Consider the supposedly low-tech kitchen counter toaster. These are cheap, so they must be easy to make, right? Wrong. They're impossible to make without a highly sophisticated industrial supply chain. Thomas Thwaites attempted to make a toaster from scratch and found it was impossible to do so. He described the experience in his book, The Toaster Project: Or a Heroic Attempt to Build a Simple Electric Appliance from Scratch.
Even the simple kitchen toaster requires highly specialized materials from a handful of sources. There is nothing low-tech about the specialty wires, ceramics, etc. needed to manufacture or repair a "simple" toaster.
The one solution without which no other solutions are possible is to reshore our essential industrial base and supply chain as a matter of the highest national security. Production deemed essential to National Security must be located in the U.S. and owned and operated by U.S. firms.
Ideological purists freak out at the prospect that "greed is good, markets fix everything" has failed the nation but these blinded-by-ideology purists overlook how government funding via DARPA, NASA and DoD (Department of Defense) was the one and only driver of the development of microprocessors and the entire semiconductor industry. There was no private-sector market to enable greed, and no way that individuals in a garage could fabricate the first microprocessors. All the really hard stuff was funded lock, stock and barrel, by DARPA, NASA and DoD--government agencies devoted to national security, which includes the government's role in fostering and nurturing innovation. (DARPA was ARPA back in the day).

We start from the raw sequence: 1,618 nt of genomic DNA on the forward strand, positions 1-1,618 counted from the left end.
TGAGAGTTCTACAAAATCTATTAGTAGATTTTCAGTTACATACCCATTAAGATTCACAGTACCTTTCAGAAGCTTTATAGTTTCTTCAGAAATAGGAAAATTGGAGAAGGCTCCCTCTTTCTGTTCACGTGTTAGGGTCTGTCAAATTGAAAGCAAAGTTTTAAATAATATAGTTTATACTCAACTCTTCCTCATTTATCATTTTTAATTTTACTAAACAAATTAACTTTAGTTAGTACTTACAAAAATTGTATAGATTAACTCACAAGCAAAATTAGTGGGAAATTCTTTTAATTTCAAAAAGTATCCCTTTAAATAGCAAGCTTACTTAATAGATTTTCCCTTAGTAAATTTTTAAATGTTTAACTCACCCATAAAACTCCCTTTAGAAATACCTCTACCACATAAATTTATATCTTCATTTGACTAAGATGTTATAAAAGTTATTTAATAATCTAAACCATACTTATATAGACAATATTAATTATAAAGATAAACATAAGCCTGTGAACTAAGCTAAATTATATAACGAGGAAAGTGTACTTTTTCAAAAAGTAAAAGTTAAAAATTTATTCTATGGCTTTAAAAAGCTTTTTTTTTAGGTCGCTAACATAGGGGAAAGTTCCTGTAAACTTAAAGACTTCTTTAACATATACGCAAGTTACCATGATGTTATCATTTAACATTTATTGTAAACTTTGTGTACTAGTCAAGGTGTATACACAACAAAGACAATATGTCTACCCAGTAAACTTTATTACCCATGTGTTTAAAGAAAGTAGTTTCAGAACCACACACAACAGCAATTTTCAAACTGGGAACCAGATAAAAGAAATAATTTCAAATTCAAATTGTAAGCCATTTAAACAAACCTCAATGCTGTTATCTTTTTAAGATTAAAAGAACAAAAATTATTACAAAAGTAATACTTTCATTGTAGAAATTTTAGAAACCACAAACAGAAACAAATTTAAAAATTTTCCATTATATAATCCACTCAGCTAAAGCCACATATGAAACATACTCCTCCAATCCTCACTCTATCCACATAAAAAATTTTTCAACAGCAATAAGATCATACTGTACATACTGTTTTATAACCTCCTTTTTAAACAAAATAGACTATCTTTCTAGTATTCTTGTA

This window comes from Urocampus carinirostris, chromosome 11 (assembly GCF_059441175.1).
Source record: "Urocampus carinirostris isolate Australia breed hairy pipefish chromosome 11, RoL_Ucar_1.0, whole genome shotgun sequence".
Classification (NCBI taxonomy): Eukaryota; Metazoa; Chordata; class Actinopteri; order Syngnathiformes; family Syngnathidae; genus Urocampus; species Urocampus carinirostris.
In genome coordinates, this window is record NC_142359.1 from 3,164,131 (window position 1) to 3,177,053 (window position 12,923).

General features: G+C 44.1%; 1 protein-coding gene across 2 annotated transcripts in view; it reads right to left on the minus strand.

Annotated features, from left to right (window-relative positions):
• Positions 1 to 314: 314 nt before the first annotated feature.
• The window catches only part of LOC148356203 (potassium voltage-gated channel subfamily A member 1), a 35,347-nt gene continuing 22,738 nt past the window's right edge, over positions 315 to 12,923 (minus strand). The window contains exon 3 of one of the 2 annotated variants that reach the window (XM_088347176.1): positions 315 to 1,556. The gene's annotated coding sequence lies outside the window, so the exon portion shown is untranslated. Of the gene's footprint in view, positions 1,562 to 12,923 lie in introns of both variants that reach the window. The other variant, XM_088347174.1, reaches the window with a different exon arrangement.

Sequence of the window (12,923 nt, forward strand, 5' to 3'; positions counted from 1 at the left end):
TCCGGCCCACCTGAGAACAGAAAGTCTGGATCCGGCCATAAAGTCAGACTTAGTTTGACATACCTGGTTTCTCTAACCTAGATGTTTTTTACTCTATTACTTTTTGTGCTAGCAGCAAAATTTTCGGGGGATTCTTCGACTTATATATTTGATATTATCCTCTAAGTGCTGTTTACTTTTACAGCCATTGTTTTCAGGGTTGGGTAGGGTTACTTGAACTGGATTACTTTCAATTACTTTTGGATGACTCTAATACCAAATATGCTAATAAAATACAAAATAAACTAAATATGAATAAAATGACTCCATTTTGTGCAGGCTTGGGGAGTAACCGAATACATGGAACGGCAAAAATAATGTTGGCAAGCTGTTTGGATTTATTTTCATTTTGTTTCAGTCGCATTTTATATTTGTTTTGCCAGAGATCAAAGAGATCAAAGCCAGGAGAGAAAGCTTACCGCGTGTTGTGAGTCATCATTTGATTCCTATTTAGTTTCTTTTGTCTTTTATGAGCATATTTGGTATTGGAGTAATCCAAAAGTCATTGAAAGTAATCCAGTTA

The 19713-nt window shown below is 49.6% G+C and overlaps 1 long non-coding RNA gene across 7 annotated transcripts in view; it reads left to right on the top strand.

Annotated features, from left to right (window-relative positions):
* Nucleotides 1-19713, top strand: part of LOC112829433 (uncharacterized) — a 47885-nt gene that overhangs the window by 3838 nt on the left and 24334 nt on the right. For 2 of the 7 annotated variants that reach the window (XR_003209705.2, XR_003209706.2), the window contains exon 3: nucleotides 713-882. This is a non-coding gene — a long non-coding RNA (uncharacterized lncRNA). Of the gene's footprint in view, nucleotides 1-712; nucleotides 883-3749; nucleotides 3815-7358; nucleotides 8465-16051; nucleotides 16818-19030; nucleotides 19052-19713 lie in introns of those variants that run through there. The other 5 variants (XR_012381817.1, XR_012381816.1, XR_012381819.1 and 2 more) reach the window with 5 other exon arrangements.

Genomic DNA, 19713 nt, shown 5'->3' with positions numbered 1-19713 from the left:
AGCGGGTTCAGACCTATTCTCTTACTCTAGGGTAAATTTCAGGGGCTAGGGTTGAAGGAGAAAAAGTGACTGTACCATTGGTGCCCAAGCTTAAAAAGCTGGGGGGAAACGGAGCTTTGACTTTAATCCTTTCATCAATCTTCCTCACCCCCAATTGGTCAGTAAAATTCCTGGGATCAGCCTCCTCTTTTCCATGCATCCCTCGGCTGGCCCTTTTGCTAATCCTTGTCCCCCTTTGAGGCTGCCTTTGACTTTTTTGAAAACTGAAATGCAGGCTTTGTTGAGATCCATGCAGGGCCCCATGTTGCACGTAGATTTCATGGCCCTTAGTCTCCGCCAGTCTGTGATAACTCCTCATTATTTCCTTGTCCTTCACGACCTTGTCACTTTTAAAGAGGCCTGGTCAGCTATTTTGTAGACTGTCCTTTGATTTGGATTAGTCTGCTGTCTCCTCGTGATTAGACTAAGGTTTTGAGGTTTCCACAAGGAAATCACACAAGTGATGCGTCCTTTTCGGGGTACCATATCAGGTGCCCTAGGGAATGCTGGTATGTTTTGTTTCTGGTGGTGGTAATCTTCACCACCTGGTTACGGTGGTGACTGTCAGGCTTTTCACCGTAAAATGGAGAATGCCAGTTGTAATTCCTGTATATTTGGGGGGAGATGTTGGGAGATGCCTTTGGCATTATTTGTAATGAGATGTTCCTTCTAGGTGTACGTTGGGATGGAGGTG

Pick one, America: national security of the essential material foundation of everything, the industrial base, or "global markets," maximizing greed / corporate profits. You can't have both. Choosing "global markets," maximizing greed / corporate profits has left the nation catastrophically vulnerable in ways few even grasp because they don't understand the fragility of the material foundation of all the goodies and systems they wrongly assume are a permanent birthright. They aren't.
We're getting a taste of the inherent instability of our dependence on "global markets" / maximizing greed, but the full banquet of consequences has yet to be served.
When the machine breaks down due to lack of essential parts, the magic goes away. Do those behind the curtain understand this? Apparently not. Maybe we need a few engineers behind the curtain instead of relying on financiers and legal experts for leadership.
At readers' request, I've prepared a biography. I am not confident this is the right length or has the desired information; the whole project veers uncomfortably close to PR. On the other hand, who wants to read a boring bio? I am reminded of the "Peanuts" comic character Lucy, who once issued this terse biographical summary: "A man was born, he lived, he died." All undoubtedly true, but somewhat lacking in narrative.
I was raised in southern California as a rootless cosmopolitan: born in Santa Monica, and then towed by an upwardly mobile family to Van Nuys, Tarzana, Los Feliz and San Marino, where the penultimate conclusion of upward mobility, divorce and a shattered family, sent us to Big Bear Lake in the San Bernadino mountains.